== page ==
The United Auto Workers union has ratified a new contract with American Axle & Manufacturing Holdings that will slash the hourly wages received by new workers at the automotive parts maker, union officials told Reuters.

The four-year labour contract, covering more than 6,500 members of the traditionally militant union at American Axle’s plants in New York and Michigan, was approved in voting that opened on Thursday and ended on Sunday, UAW officials reportedly said.

According to Reuters, 68% of the UAW’s members at American Axle approved the contract, which prompted a one-day strike that wreaked havoc with full-size pickup truck production at General Motors – American Axle’s largest customer – late last month.

The short-lived strike was the most significant the UAW has staged since 1998, the report said.

Wendy Thompson, president of UAW Local [branch] 235, based in the metropolitan Detroit area and American Axle’s biggest UAW unit, told Reuters the majority of her members had voted against the contract because it establishes a so-called two-tier wage system under which new recruits will receive less pay than veteran employees.

The system violates a long-standing insistence on equal pay for equal work at the UAW, Reuters noted.

“We voted it down,” Thompson reportedly said, adding that 56% of Local 235’s 3,000 members had opposed the contract.

Sean McAlinden, an economist and labor expert at the Center for Automotive Research in Ann Arbor, Mich., agreed that acceptance of a two-tiered system marked a “tremendous sea change” for a union that has always insisted on equal rights on the shop floor, Reuters said.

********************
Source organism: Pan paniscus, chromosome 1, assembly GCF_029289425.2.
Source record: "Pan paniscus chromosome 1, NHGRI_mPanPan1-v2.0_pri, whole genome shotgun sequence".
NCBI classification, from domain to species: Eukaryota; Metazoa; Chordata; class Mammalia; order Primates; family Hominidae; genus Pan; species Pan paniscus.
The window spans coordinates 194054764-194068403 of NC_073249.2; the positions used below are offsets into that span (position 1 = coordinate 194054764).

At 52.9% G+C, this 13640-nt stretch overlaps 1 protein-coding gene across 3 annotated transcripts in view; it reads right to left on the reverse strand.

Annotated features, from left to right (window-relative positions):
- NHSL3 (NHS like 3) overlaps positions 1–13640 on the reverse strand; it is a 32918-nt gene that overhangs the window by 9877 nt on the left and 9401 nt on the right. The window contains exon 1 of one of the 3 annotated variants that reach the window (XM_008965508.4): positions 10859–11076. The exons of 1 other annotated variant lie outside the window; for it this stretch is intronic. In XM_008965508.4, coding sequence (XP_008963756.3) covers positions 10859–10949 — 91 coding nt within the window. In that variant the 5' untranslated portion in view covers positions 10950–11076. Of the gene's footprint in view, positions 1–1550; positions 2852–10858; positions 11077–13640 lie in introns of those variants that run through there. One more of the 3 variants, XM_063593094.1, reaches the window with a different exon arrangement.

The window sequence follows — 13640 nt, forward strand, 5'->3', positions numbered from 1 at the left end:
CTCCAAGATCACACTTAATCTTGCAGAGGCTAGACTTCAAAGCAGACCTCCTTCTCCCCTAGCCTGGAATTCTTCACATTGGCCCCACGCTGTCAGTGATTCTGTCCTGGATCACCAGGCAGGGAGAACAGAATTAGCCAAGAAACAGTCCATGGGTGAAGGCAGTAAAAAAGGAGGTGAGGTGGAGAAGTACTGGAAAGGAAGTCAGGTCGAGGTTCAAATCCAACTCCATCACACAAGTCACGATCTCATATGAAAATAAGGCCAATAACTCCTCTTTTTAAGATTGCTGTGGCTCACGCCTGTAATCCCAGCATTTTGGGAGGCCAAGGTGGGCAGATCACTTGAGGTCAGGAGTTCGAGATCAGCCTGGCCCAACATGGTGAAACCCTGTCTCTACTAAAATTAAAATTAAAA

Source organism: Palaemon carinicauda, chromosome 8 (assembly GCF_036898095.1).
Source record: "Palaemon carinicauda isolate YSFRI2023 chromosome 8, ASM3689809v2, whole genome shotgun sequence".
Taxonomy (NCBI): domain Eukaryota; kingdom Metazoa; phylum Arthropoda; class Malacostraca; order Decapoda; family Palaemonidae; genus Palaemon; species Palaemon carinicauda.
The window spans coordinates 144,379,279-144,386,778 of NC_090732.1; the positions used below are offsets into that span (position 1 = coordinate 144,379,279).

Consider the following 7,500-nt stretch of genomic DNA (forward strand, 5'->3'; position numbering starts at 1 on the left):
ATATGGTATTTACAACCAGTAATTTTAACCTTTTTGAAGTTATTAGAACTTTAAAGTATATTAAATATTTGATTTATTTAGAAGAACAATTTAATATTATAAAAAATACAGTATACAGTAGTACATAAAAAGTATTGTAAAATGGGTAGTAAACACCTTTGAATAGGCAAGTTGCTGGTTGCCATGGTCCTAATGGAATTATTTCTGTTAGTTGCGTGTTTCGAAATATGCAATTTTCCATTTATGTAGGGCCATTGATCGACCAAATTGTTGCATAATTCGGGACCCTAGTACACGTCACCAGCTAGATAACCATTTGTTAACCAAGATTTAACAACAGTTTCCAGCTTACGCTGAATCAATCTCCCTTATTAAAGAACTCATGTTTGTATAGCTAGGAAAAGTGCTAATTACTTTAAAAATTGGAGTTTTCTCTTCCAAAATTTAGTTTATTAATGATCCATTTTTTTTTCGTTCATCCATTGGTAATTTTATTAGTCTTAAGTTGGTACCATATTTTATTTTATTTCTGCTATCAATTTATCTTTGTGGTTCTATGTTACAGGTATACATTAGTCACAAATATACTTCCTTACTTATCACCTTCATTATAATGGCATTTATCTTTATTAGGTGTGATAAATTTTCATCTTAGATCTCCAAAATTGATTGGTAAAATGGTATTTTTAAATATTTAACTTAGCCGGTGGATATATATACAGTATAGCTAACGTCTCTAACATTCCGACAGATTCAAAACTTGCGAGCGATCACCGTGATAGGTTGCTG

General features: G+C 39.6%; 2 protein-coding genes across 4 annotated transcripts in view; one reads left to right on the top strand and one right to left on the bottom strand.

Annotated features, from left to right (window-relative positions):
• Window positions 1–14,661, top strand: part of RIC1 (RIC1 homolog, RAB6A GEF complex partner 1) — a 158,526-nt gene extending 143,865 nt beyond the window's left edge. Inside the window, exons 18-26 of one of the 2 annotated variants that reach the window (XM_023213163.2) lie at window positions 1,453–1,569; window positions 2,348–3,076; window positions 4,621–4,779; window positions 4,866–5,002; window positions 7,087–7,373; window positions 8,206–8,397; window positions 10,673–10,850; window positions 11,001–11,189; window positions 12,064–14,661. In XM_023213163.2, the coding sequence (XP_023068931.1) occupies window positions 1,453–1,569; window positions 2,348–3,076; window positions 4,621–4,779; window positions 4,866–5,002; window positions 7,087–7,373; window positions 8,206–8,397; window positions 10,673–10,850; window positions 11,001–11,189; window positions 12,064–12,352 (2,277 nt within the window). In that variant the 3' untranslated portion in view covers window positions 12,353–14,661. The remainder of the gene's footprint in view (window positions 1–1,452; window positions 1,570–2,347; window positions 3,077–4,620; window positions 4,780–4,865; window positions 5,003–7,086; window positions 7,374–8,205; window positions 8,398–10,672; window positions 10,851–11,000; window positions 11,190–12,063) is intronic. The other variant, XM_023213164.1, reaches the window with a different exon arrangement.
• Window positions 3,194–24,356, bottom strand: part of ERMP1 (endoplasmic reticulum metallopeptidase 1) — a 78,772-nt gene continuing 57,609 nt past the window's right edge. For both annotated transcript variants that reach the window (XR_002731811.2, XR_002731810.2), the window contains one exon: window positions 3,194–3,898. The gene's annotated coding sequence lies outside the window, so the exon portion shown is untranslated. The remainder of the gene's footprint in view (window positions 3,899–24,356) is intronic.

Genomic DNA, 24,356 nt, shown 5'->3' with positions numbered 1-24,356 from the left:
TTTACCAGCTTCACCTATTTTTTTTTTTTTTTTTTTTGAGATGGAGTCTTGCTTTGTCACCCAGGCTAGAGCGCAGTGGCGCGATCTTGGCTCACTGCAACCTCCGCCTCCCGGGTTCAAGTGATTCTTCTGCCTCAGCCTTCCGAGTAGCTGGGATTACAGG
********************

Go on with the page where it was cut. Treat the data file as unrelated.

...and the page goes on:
He reportedly noted the UAW’s national leadership had set a precedent by tentatively agreeing to a two-tiered wage system last autumn, in contract talks with leading automotive parts suppliers Delphi and Visteon, however.

McAlinden also told Reuters the American Axle deal was “very win-win” in many ways, beginning with the fact that it could facilitate UAW efforts to boost its declining membership by unionising more non-union automotive suppliers.

Thompson reportedly said new UAW recruits at American Axle would now start at a wage rate of about $US13.50 an hour and move up to $US17.50 an hour over their first eight years with the company.

That’s a big step down from wages between about $25.50 to $30.50 currently, but McAlinden told Reuters the new rate was better than workers got at most automotive suppliers, the vast majority of which are non-union.

The UAW reportedly said the new contract also banned plant closings and maintained generous health-care benefits at American Axle.

And it provides union members with what McAlinden described as “a whopper of a signing bonus” totalling $5,000 per worker, Reuters said, noting that annual bonuses of $1,000 will also be paid.